Limit to human life may be 115 (ish)
Human life spans may be limited to a maximum of about 115 years, claim US scientists.
Their conclusions, published in the journal Nature, were made by analysing decades of data on human longevity.
They said a rare few may live longer, but the odds were so poor you’d have to scour 10,000 planet Earths to find just one 125year-old.
But while some scientists have praised the study, others have labelled it a dismal travesty.
Life expectancy has been increasing relentlessly since the nineteenth century - due to vaccines, safer childbirth and tackling killers like cancer and heart disease. But can that go on forever? The team in New York analysed data from the Human Mortality Database and the deaths of super-centenarians (those over 110) in France, Japan, UK and US.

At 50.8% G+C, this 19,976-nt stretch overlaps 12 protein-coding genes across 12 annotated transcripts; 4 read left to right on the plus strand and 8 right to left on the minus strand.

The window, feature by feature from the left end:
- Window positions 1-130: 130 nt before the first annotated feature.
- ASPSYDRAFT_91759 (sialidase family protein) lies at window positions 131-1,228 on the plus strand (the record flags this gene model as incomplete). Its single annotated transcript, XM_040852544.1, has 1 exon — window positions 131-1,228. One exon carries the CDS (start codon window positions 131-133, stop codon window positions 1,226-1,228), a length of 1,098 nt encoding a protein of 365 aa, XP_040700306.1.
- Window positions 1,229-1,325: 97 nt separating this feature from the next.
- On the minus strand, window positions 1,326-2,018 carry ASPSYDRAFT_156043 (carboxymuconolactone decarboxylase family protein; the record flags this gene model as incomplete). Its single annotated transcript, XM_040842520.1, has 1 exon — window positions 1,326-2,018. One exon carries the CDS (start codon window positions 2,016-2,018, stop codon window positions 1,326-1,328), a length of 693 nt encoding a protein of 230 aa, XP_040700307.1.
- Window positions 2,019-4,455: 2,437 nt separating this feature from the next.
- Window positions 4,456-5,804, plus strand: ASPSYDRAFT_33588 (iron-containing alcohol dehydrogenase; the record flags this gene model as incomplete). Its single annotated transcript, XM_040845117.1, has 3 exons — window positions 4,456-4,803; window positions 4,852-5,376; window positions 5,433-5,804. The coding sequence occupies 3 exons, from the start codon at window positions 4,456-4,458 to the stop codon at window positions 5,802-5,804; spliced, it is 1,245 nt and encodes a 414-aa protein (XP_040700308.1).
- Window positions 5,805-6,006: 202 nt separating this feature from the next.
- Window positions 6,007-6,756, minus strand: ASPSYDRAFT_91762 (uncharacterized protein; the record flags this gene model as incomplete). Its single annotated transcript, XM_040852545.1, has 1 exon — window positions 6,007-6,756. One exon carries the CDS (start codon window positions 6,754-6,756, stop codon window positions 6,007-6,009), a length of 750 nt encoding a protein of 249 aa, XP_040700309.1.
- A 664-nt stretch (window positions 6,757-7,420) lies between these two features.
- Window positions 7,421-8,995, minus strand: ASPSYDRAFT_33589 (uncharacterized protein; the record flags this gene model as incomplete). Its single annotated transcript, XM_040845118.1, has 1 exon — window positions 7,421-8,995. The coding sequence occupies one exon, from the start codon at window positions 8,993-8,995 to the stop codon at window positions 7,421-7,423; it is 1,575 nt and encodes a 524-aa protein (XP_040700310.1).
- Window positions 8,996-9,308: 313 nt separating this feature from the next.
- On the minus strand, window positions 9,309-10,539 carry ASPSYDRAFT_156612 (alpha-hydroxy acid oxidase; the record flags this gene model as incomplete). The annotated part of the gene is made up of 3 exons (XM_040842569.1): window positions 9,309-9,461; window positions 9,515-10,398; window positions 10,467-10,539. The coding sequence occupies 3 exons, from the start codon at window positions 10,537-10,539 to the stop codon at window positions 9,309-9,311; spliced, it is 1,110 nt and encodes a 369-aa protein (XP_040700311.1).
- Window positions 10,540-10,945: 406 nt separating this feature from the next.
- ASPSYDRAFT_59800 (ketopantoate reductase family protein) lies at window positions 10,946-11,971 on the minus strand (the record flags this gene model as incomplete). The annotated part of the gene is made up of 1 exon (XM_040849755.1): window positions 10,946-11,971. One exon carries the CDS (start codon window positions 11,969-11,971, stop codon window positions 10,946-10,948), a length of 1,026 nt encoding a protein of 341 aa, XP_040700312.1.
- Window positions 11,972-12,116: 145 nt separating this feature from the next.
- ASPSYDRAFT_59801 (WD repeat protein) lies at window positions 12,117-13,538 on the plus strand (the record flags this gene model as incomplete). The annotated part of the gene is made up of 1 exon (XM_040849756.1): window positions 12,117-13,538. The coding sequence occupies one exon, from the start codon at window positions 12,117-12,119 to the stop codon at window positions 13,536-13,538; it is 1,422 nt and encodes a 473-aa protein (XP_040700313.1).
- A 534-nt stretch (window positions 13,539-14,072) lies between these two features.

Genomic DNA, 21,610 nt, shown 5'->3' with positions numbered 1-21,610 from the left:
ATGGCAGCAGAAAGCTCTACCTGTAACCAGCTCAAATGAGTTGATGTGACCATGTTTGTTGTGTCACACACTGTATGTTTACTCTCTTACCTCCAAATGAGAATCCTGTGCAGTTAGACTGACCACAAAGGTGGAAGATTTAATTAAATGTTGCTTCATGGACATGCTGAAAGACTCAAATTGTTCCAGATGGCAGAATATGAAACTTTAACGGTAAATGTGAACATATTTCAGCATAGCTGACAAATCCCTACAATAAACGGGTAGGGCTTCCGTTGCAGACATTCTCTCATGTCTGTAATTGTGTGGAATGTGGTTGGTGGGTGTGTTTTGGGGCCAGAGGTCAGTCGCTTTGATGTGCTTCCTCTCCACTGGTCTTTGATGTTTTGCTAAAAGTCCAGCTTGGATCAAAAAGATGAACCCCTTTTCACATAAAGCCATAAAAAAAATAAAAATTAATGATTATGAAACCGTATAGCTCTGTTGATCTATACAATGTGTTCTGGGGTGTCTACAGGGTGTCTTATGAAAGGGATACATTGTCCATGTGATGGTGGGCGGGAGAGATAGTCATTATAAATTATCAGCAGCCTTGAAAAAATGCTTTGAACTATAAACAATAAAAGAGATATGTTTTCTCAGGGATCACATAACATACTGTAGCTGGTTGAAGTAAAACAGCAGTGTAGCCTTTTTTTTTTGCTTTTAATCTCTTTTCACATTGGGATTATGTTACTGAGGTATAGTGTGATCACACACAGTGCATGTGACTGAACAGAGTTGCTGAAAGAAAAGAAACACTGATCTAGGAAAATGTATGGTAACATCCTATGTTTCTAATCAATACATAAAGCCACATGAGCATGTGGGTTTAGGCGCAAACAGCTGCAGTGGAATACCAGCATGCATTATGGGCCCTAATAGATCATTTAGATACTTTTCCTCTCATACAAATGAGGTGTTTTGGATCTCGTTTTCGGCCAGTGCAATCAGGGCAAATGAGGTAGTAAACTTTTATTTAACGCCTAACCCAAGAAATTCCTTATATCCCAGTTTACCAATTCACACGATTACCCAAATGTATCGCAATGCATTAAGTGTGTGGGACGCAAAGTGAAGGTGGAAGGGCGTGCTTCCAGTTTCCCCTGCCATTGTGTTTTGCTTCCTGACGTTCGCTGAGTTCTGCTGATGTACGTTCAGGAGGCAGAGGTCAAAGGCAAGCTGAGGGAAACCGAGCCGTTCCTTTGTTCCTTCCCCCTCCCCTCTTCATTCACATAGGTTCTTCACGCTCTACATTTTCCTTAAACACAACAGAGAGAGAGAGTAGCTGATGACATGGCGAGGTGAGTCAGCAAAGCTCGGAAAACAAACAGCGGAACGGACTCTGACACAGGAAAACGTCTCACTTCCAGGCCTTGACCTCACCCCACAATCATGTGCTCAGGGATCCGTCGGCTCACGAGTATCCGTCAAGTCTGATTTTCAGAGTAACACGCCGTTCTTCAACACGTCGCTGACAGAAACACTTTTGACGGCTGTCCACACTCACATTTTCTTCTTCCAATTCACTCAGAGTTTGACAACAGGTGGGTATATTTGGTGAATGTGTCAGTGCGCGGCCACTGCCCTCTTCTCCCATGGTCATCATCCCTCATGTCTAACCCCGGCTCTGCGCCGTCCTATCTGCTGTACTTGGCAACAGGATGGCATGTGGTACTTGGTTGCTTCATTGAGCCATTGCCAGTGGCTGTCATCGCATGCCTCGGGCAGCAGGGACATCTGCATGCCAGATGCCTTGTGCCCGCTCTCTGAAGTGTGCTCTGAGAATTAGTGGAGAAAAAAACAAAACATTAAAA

The data showed increases in life expectancy were slowing in centenarians and that the maximum age of death had plateaued for at least two decades.
Prof Jan Vijg, one of the researchers from the Albert Einstein College of Medicine, said: “In people over 105 we make very little progress, that tells you we are most likely approaching the limit to human life.
“For the first time in history we’ve been able to see this, it looks like the maximum life span - this ceiling, this barrier - is about 115.
“It’s almost impossible you’ll get beyond it. You need 10,000 worlds like ours to end up with one individual in a given year who will live until 125 - so a very small chance.”
Jeanne Calment came close. The oldest ever person, whose age can be backed up by official documents, was 122 when she died in 1997.
The French icon of longevity was born before the Eiffel Tower was constructed and met the painter Vincent van Gogh.
Nobody has since got near her venerable age.